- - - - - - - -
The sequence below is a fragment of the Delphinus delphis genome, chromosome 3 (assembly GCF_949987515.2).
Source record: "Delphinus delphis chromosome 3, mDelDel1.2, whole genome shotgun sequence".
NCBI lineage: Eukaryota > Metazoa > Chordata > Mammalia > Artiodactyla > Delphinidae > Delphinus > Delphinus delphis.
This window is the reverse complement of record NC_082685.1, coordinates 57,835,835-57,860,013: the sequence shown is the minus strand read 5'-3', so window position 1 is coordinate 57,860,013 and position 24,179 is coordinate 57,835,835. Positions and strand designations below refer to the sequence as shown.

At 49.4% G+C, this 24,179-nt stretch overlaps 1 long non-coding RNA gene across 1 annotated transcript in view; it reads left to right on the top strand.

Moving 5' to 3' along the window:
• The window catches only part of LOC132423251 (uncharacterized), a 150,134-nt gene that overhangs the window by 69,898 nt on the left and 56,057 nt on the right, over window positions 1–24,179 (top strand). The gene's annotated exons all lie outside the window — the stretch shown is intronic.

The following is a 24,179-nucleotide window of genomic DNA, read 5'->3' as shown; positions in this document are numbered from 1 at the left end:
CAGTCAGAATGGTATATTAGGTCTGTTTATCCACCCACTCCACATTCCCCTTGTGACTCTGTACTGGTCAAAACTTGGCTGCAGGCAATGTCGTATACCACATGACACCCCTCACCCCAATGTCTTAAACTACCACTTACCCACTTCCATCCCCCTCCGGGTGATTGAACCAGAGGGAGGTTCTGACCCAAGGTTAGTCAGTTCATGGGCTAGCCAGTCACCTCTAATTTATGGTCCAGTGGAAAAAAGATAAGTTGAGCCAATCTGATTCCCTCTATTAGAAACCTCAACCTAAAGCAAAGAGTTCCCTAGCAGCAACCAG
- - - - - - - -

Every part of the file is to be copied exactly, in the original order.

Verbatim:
The sequence below is a fragment of the Delphinus delphis genome, chromosome 3 (assembly GCF_949987515.2).
Source record: "Delphinus delphis chromosome 3, mDelDel1.2, whole genome shotgun sequence".
NCBI lineage: Eukaryota > Metazoa > Chordata > Mammalia > Artiodactyla > Delphinidae > Delphinus > Delphinus delphis.
This window is the reverse complement of record NC_082685.1, coordinates 57,835,835-57,860,013: the sequence shown is the minus strand read 5'-3', so window position 1 is coordinate 57,860,013 and position 24,179 is coordinate 57,835,835. Positions and strand designations below refer to the sequence as shown.

At 49.4% G+C, this 24,179-nt stretch overlaps 1 long non-coding RNA gene across 1 annotated transcript in view; it reads left to right on the top strand.

Moving 5' to 3' along the window:
• The window catches only part of LOC132423251 (uncharacterized), a 150,134-nt gene that overhangs the window by 69,898 nt on the left and 56,057 nt on the right, over window positions 1–24,179 (top strand). The gene's annotated exons all lie outside the window — the stretch shown is intronic.

The following is a 24,179-nucleotide window of genomic DNA, read 5'->3' as shown; positions in this document are numbered from 1 at the left end:
CAGTCAGAATGGTATATTAGGTCTGTTTATCCACCCACTCCACATTCCCCTTGTGACTCTGTACTGGTCAAAACTTGGCTGCAGGCAATGTCGTATACCACATGACACCCCTCACCCCAATGTCTTAAACTACCACTTACCCACTTCCATCCCCCTCCGGGTGATTGAACCAGAGGGAGGTTCTGACCCAAGGTTAGTCAGTTCATGGGCTAGCCAGTCACCTCTAATTTATGGTCCAGTGGAAAAAAGATAAGTTGAGCCAATCTGATTCCCTCTATTAGAAACCTCAACCTAAAGCAAAGAGTTCCCTAGCAGCAACCAG